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Your lessons

Phase one

Apply for your provisional licence Complete a D1 form from the post office and send it to the DVLA (DVLNI in Northern Ireland) with your passport or birth certificate and a passport-sized photo as ID. You can also apply online.

You can apply for it up to three months before your 17th birthday, which means you can book your first lesson as soon as you turn 17.

Choose your instructor Make sure the instructor you choose is fully qualified, and is someone you feel comfortable with. Book your lessons early, as good instructors have busy timetables.

Start studying To pass your tests you'll need to know a lot of theory, as well as be able to demonstrate practical skill. You'll also need to pass both your theory test and your hazard perception tests before you're allowed to sit your practical test. Our quizzes will be able to help you help you prepare.

Consider how to pay for lessons Driving lessons make a great birthday gift, so you may want to start dropping a few hints! If you plan to pay for your lessons yourself then put them into your budget ahead of time, or save up to book 'blocks' of lessons and receive a discount.

Phase two

Start your lessons Your instructor will discuss your learning style and experience with you and put together a plan for your lessons.

Your first lessons will cover

  • cockpit checks
  • controls and instruments
  • safe positioning
  • safety checks
  • moving away and stopping
  • mirrors – vision and use

Keep up the study As you start to spend time behind the wheel, the theory that you've learned will start to fall into place, helping you remember what you've learned.

Start planning Your instructor should be able to give you some idea of how many lessons you'll need. Think about how learning to drive will fit in to the next few months of your life, and motivate yourself by starting to make plans of what you'll be able to do once you have your licence.

Phase three

Continue your lessons Now that you have a 'feel' for the car, your lessons will become much more challenging.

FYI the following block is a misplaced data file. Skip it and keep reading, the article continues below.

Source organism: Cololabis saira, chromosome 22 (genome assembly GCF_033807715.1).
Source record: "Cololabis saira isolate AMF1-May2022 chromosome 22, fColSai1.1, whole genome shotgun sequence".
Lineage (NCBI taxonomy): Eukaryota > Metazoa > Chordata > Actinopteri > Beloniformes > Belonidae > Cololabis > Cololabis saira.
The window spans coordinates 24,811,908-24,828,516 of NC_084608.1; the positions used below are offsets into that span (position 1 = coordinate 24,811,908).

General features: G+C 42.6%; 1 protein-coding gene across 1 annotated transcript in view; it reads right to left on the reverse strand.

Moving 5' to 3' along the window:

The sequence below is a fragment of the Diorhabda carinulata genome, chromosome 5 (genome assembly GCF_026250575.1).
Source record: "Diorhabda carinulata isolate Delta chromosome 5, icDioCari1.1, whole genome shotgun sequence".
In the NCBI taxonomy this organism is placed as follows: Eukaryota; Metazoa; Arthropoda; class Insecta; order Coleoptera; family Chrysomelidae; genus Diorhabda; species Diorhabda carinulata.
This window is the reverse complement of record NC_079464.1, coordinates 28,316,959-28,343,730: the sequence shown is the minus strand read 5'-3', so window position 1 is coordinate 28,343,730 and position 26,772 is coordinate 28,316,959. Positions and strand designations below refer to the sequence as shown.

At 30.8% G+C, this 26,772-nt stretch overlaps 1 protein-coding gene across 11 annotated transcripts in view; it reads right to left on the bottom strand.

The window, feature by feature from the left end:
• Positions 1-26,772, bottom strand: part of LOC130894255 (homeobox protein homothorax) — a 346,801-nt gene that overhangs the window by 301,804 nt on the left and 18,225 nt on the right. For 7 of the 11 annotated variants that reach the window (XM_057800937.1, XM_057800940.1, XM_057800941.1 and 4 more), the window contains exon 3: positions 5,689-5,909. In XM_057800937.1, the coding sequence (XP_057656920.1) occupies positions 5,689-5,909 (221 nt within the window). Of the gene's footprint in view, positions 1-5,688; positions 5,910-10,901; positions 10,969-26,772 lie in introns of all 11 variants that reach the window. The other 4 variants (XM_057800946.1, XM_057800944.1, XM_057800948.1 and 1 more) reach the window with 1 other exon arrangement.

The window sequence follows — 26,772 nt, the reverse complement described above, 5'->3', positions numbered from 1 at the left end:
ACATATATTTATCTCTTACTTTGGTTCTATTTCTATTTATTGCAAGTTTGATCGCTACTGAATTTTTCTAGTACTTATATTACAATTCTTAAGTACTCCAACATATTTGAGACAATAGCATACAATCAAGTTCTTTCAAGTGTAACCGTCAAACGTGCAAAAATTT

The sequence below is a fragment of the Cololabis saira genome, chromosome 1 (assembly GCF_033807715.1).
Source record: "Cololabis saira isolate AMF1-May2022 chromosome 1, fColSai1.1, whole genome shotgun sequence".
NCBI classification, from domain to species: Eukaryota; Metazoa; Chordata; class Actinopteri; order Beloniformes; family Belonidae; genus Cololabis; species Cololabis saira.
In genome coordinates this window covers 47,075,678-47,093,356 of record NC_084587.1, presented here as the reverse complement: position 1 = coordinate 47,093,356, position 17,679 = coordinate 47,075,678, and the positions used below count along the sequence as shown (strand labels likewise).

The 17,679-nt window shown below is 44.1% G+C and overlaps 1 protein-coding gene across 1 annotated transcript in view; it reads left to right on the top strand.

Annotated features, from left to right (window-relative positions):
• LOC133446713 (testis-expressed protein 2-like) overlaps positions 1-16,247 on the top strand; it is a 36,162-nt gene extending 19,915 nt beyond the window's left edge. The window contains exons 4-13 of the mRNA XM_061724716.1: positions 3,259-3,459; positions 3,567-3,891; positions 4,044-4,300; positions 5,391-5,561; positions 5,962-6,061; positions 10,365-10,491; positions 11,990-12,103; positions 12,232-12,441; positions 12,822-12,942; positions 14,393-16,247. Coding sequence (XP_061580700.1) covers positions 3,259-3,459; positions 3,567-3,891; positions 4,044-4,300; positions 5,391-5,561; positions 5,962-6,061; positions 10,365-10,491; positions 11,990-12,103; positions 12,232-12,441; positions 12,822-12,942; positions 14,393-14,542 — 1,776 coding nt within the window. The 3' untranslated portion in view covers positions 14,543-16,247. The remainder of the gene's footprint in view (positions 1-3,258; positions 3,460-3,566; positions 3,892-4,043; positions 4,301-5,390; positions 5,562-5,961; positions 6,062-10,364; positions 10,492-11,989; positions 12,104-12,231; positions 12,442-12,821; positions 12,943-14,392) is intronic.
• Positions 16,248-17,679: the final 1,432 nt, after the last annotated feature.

You'll learn

  • signalling
  • driving in traffic
  • pedestrian crossings
  • anticipating and planning
  • junctions
  • dual carriageways
  • use of speed

Keep up the study Driving will no doubt be on your mind a lot, so keep your books handy and study them whenever you get the chance. When you're on foot or a passenger, watch the traffic, and go back to your notes to answer any questions that come to mind.

Private lessons Follow up your professional lessons with private lessons with a driver whom you trust. Be aware that their car may be slightly different to your instructor's car, so give yourself time to adjust to it, and make sure you're insured before you get behind the wheel.

Phase four

Final lessons By now you'll have skill and confidence behind the wheel, and your instructor will teach you more challenging manoeuvres.

  • roundabouts
  • turning the vehicle around
  • reversing
  • parking
  • emergency stop
  • independent driving

Book your tests Book your theory tests now, to get them safely under your belt so you're ready for your practical test.

Study hard Review everything you've learned, and review it again. Aim to pass on your first try.

Private lessons Continue to practise your new skills at every opportunity.

Phase five

Sit your tests Make sure you get a decent night's sleep beforehand, and clear some time before your test for final revision. You may want to book a final lesson before your practical test, so that your instructor can run through everything with you one last time, and help you feel relaxed and confident. You must have one hour booked with an instructor beforehand.

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